Insects crucial for ecosystem functioning and food production
A comprehensive review of insect declines around the world gives a stark picture of the scale of the declines and the consequences both for ecology and human welfare. The paper, published in Biological Conservation, warns that 40% of the world’s insect species could become extinct within a few decades under current trends. And the loss of this diversity could lead to dramatic increases in pest insects which harm food production and human health.
The authors of the study reviewed 73 historical reports of insect declines from across the globe, and assessed the underlying drivers. The analysis reveals which taxa are most affected, and finds that while many insect groups are declining, the abundance of a small number of generalist species is increasing. And much of the decline is due to human activity, through factors such as habitat loss, pesticide use and climate change.
In order of importance, the main drivers of species decline are identified as:
i) habitat loss and conversion to intensive agriculture and urbanisation;
ii) pollution, mainly that by synthetic pesticides and fertilisers;
iii) biological factors, including pathogens and introduced species; and
iv) climate change. This factor is particularly important in tropical regions, but only affects a minority of species in colder climes and mountain settings of temperate zones.
The study says that species such as bees, ants and beetles are disappearing eight times faster than mammals, birds or reptiles. In terrestrial ecosystems, Lepidoptera, Hymenoptera and dung beetles (Coleoptera) appear to be the taxa most affected, whereas four major aquatic taxa (Odonata, Plecoptera, Trichoptera and Ephemeroptera) have already lost a considerable proportion of species. Affected insect groups not only include specialists that occupy particular ecological niches, but also many common and generalist species. The Hymenotera include key pollinators such as bees and wasps, and there are also concerns about vital services in recycling provided by insects such as dung beetles.
Loss of pollinators threatens not only crop production, but also the survival of thousands of plant species that depend on pollination services. Insect declines also threaten the whole food chain. Insects feed birds and small mammals, which in turn feed larger predators. Aquatic insects feed fish, which are a vital source of human food in many parts of the world. The total mass of insects is falling by a precipitous 2.5% a year, according to the best data available, meaning that in just ten more years there would be a quarter less insects in the world.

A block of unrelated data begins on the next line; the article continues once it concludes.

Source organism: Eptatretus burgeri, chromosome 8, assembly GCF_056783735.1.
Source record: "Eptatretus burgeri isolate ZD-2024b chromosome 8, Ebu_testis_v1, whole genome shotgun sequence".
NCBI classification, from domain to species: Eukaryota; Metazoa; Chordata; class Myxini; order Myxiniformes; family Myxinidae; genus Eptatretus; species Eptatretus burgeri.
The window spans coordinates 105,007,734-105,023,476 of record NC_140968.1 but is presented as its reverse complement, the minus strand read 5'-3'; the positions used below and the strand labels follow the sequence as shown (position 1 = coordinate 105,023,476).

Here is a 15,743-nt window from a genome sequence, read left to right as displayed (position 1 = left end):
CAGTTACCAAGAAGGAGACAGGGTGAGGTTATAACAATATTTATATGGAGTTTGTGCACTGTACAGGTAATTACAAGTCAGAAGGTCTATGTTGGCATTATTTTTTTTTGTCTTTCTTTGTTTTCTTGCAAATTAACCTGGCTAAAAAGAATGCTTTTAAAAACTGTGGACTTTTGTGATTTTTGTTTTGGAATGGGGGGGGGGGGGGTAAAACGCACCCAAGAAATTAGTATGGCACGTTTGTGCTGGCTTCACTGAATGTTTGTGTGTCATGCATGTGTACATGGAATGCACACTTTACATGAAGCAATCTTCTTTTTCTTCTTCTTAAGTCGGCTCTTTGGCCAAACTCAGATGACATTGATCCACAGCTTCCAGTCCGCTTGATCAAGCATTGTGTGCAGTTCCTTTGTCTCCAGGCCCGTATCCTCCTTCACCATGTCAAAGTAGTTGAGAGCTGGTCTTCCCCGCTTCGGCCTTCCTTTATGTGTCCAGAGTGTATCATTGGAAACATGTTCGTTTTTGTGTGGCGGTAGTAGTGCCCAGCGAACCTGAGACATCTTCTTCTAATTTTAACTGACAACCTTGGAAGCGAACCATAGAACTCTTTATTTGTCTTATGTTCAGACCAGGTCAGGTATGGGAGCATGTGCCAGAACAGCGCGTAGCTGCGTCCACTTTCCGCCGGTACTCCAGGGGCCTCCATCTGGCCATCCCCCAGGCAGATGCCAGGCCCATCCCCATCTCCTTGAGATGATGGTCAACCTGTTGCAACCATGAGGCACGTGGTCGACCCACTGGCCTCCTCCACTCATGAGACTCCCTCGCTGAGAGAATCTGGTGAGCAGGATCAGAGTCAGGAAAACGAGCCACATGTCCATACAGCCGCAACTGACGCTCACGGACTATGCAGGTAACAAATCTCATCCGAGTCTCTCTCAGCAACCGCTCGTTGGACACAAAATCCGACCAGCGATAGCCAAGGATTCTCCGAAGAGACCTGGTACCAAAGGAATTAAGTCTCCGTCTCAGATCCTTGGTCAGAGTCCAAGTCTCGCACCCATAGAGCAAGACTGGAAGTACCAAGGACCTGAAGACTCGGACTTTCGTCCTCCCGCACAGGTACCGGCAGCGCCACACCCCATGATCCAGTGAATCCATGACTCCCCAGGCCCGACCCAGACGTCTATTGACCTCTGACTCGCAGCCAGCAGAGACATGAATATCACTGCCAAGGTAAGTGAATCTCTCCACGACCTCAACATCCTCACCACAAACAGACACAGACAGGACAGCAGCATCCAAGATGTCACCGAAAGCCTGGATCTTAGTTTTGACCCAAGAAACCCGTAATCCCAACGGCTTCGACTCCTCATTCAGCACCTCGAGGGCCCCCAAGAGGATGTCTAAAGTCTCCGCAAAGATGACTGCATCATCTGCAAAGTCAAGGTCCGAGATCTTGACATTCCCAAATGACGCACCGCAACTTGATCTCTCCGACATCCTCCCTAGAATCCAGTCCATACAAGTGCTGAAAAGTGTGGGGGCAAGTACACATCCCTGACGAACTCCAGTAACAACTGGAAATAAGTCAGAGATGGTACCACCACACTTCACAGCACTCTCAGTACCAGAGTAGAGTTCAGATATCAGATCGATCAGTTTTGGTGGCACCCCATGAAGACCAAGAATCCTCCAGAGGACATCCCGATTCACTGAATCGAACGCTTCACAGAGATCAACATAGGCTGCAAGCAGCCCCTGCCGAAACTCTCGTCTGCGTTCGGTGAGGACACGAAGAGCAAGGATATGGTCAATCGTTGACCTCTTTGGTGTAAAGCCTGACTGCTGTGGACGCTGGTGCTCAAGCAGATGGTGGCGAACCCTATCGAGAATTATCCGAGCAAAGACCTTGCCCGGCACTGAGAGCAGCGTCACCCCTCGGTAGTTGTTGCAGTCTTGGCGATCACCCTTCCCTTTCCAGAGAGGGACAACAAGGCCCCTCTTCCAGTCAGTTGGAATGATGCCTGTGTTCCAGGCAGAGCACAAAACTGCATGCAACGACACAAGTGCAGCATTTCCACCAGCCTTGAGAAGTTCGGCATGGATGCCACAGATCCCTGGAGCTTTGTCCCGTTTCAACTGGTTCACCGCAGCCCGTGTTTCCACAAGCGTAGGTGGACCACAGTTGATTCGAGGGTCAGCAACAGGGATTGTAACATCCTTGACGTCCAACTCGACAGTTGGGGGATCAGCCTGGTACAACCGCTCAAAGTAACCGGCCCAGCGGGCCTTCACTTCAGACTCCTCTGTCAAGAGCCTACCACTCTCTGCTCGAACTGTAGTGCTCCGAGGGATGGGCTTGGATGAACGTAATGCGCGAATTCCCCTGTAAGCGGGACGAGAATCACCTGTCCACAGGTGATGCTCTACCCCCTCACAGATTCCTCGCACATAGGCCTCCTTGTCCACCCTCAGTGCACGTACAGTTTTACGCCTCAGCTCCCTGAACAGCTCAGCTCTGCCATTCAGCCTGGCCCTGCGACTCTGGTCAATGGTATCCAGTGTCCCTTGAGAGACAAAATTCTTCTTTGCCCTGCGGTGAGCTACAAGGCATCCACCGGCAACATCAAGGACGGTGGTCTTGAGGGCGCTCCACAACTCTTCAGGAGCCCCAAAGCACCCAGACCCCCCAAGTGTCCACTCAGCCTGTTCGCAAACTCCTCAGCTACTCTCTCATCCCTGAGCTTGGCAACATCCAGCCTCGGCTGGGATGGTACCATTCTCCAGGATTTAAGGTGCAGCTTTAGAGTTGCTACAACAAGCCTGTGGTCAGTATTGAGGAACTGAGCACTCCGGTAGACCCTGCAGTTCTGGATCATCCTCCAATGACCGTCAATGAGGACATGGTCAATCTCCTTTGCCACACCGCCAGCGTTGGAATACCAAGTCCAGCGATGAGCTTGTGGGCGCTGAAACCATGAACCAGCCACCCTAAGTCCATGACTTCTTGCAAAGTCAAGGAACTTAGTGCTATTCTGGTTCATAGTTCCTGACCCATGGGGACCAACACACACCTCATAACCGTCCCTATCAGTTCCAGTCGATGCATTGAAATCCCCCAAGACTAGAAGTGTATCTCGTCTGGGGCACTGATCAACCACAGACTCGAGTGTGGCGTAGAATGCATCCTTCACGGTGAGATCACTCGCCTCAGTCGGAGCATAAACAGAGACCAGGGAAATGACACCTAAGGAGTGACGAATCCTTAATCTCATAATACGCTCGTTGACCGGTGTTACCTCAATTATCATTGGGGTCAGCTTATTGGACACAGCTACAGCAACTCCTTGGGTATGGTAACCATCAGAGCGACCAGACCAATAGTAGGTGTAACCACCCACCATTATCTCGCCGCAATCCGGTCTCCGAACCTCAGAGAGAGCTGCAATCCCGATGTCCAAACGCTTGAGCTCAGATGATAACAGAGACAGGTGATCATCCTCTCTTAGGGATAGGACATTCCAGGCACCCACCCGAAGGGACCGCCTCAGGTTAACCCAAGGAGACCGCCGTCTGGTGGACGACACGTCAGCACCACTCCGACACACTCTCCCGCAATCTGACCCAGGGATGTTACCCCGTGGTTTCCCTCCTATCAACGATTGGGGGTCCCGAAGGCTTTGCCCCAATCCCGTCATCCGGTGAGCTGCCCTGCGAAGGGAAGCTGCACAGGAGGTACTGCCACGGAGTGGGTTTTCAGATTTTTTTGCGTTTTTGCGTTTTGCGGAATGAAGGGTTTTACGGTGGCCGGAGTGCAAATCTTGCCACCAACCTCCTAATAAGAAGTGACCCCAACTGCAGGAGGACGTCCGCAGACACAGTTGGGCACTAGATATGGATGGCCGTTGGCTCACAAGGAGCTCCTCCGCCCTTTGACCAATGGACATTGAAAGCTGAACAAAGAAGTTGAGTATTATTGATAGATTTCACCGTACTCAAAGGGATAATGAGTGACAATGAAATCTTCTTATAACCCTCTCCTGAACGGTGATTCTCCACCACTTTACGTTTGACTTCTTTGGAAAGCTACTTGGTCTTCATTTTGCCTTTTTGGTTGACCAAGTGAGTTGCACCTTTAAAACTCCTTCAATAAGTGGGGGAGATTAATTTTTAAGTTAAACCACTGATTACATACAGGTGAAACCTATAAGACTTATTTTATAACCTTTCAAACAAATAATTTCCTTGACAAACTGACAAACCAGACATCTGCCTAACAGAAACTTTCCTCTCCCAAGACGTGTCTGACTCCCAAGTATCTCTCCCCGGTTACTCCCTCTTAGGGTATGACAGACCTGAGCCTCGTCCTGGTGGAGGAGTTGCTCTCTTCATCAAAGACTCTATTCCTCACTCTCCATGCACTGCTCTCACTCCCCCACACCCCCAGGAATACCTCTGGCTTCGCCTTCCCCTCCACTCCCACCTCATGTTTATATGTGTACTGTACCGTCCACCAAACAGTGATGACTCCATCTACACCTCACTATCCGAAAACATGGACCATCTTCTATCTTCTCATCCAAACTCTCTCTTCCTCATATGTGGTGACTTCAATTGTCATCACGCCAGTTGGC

While many insects are at risk, the review also finds that a small number of species are likely to be able to adapt to changing conditions and do well.
“Fast-breeding pest insects will probably thrive because of the warmer conditions, because many of their natural enemies, which breed more slowly, will disappear” said Prof Dave Goulson from the University of Sussex who was not involved in the review, quoted by the BBC. Insects such as houseflies and cockroaches which live comfortably in human-made environments and which in some cases have evolved resistance to pesticides, may also thrive.
Lead author Francisco Sánchez-Bayo from the University of Sydney in Australia said the unusually strong language used in the review was not alarmist. “We wanted to really wake people up” and the reviewers and editor agreed, he said. “When you consider 80% of biomass of insects has disappeared in 25-30 years, it is a big concern.”
Most of the studies reviewed in the paper come from Europe and North America, with a handful from countries such as Australia, China, Brazil and South Africa, and there is a clear need for more research to be done in under-represented continents such as Africa and South America.
The paper concludes: “A rethinking of current agricultural practices, in particular a serious reduction in pesticide usage and its substitution with more sustainable, ecologically-based practices, is urgently needed to slow or reverse current trends, allow the recovery of declining insect populations and safeguard the vital ecosystem services they provide. In addition, effective remediation technologies should be applied to clean polluted waters in both agricultural and urban environments.”
A search on CABI’s Environmental Impact resource gives a good starting point for subscribers to find relevant research on this topic. Other index terms such as “land use” or “intensification” may also be useful in targeted searches, as are specific phrases such as “insect biodiversity”. Some example references of interest are listed below.
Journal Reference: Francisco Sánchez-Bayo and Kris A.G. Wyckhuys, (2019). Worldwide decline of the entomofauna: A review of its drivers. Biological Conservation, Volume 232, pp. 8-27. DOI: 10.1016/j.biocon.2019.01.020
- A horizon scan of the impacts of environmental change on wild bees in China.
- Global change and insect biodiversity in agroecosystems.
- Insect declines and agroecosystems: does light pollution matter?
- Differentiating the effects of climate and land use change on European biodiversity: a scenario analysis.
- Butterflies take a well-studied tumble.
- Effects of climate change and habitat loss on a forest-dependent bee species in a tropical fragmented landscape.
- Conserving host-parasitoid interactions in a warming world.
- Long-term changes to the frequency of occurrence of British moths are consistent with opposing and synergistic effects of climate and land-use changes.
- Recent evidence for the climate change threat to Lepidoptera and other insects.
- Insects and climate change: processes, patterns and implications for conservation.
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